Monday, 26 October 2009 21:08

Soledad y Esperanza (2005)

Fortaleza de la Mujer Maya (FOMMA) is run by Petrona de la Cruz Cruz and Isabel Juárez Espinosa in Chiapas, Mexico. Their programs educate indigenous women and children in Tzeltal, Tzotzil and Spanish as well as offering an extensive array of vocational skills and theater workshops. FOMMA also provides services like childcare, women's rights education and healthcare. Partly based on Isabel's life, their play Soledad y Esperanza is the story of two young indigenous sisters who have suffered physical and emotional abuse throughout their lives. Esperanza dreams of an education and of life in the big city. But her older sister Soledad denies her the chance to go to school and instead forces her to work as a maid for a dominating mestiza in the city. Despite the challenges she faces in this environment, Esperanza falls in love with Juan, the gardener. Once they're married, Juan and his new family return to his community, where he owns fertile lands that promise economic stability. Their happiness is short-lived, however, as Juan is brutally murdered by enemies who desire his property. Esperanza, alone and pregnant, sees no future in staying there. She decides to leave on an uncertain journey towards the border, dreaming of a better life.

Published in FOMMA: Works

"Prehispanic Cabaret" is an act of protest against multinational agricultural biotechnology corporations (such as Monsanto) whose introduction of genetically-modified corn into Mexican agriculture severely threatens the country's intangible cultural heritage by all but eliminating natural corn. "We are corn people," says writer, director and performer Jesusa Rodríguez, who has been politically active in in the uphill battle against the government-backed corporations. This cabaret, unlike most of Jesusa and Liliana's work at El Hábito, is largely non-verbal; it is Liliana's mordant lyrics that give voice to Jesusa's symbolic body onstage as she becomes an indigenous woman, a character in a codex, a peasant, and finally the figure of Death. "Cabaret Prehispánico" was performed at the Francisco Nunes theater in Belo Horizonte, Brazil, as a part of the 5th Encuentro of the Hemispheric Institute of Performance and Politics, titled "Performing 'Heritage': Contemporary Indigenous and Community-Based Practices." The performance is followed by a Q&A session, where Jesusa tells the audience that the Death character, besides throwing handfuls of corn up into the air and onto the stage, was also supposed to throw (fake) hundred-dollar bills -- except they were stolen at the airport. Jesusa also reveals that this show (performed only once before, in New York) marks the end of their 15-year trajectory at El Hábito. "There is an abyss behind us and an abyss before us, and we need to take a break to think about where we go from here," she says.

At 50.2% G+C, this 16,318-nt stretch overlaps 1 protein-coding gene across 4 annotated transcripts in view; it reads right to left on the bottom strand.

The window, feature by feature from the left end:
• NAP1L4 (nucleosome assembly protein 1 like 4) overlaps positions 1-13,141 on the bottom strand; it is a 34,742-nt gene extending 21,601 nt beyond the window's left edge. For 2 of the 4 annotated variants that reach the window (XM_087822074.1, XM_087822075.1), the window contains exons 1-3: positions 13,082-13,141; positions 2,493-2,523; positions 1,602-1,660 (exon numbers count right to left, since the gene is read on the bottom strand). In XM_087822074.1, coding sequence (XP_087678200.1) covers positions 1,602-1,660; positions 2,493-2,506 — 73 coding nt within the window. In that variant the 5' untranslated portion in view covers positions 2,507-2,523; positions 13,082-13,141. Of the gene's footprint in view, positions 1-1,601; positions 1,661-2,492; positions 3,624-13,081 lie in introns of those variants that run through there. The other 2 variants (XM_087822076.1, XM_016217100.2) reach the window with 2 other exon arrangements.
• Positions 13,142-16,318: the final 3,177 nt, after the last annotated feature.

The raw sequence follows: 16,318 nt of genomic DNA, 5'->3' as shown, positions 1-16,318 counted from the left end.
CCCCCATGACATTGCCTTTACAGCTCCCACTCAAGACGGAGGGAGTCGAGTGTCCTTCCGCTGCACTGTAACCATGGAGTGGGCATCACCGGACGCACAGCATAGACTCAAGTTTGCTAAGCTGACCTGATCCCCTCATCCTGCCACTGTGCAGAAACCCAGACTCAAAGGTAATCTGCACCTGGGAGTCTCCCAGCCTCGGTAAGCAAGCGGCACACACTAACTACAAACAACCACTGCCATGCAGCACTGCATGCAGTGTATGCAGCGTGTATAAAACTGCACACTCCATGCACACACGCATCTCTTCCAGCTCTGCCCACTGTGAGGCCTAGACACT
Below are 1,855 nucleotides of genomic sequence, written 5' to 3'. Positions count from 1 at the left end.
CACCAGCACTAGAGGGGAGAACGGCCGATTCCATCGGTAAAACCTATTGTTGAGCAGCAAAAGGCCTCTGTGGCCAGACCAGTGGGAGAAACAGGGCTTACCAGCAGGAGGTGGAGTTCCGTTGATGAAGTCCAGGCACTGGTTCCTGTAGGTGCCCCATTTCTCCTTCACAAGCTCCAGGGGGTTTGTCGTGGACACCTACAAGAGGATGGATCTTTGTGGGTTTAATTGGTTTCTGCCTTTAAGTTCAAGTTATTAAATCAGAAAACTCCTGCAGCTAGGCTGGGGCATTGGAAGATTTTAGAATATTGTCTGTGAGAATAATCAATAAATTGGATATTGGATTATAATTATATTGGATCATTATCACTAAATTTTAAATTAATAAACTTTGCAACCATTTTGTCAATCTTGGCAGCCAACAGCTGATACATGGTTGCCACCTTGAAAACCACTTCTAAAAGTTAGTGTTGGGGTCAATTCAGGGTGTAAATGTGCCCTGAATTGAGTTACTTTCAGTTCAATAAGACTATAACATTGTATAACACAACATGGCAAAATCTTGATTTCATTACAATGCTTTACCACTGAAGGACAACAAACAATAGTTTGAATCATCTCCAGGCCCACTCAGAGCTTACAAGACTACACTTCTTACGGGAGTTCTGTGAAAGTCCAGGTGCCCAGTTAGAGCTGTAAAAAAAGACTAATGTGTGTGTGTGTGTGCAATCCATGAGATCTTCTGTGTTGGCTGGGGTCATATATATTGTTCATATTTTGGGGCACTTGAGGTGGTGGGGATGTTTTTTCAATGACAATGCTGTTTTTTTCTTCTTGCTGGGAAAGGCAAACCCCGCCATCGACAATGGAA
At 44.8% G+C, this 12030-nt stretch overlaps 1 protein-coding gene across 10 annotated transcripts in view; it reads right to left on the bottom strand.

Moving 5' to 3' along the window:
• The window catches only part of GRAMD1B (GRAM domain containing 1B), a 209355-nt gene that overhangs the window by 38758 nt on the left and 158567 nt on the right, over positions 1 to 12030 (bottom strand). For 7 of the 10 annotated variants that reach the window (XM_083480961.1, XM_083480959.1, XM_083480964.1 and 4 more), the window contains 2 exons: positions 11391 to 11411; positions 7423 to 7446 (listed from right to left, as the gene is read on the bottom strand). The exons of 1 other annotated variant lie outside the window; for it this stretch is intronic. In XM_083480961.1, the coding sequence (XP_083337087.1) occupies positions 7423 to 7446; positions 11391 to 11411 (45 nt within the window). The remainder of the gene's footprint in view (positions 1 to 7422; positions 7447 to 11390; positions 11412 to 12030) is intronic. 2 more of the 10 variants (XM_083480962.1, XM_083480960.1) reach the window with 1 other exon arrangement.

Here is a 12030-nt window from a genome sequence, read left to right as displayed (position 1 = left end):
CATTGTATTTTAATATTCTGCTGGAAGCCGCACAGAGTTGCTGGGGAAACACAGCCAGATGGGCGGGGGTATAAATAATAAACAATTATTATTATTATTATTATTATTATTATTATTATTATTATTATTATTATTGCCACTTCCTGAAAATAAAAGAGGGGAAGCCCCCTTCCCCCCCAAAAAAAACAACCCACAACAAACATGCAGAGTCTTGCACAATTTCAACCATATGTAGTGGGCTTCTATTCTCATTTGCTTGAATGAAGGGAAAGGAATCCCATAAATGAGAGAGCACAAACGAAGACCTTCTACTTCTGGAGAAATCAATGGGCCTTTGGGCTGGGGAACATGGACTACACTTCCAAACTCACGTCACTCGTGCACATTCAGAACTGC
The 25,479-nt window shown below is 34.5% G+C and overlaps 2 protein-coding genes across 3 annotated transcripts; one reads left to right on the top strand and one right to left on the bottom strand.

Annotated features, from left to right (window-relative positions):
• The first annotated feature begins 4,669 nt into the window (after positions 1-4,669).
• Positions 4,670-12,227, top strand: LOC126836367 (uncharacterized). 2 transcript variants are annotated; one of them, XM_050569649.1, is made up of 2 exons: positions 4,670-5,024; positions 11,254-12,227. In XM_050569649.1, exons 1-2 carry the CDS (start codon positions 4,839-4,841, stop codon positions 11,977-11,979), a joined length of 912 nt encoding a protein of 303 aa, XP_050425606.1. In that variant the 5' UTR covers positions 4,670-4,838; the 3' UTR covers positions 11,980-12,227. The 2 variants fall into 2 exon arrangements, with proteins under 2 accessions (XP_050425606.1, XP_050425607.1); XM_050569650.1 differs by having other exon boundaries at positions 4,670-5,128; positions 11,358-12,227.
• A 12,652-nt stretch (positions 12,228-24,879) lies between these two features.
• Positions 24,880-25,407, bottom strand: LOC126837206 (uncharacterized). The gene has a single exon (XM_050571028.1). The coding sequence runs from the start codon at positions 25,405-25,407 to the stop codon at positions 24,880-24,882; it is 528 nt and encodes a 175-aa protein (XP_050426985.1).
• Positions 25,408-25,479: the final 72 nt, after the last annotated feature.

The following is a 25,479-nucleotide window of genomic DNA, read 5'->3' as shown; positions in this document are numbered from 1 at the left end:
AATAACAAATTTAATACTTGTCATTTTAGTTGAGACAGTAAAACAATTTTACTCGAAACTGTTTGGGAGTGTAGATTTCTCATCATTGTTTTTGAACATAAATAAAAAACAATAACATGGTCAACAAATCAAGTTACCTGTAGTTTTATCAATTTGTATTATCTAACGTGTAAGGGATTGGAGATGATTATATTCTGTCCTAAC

Published in El Hábito: Works
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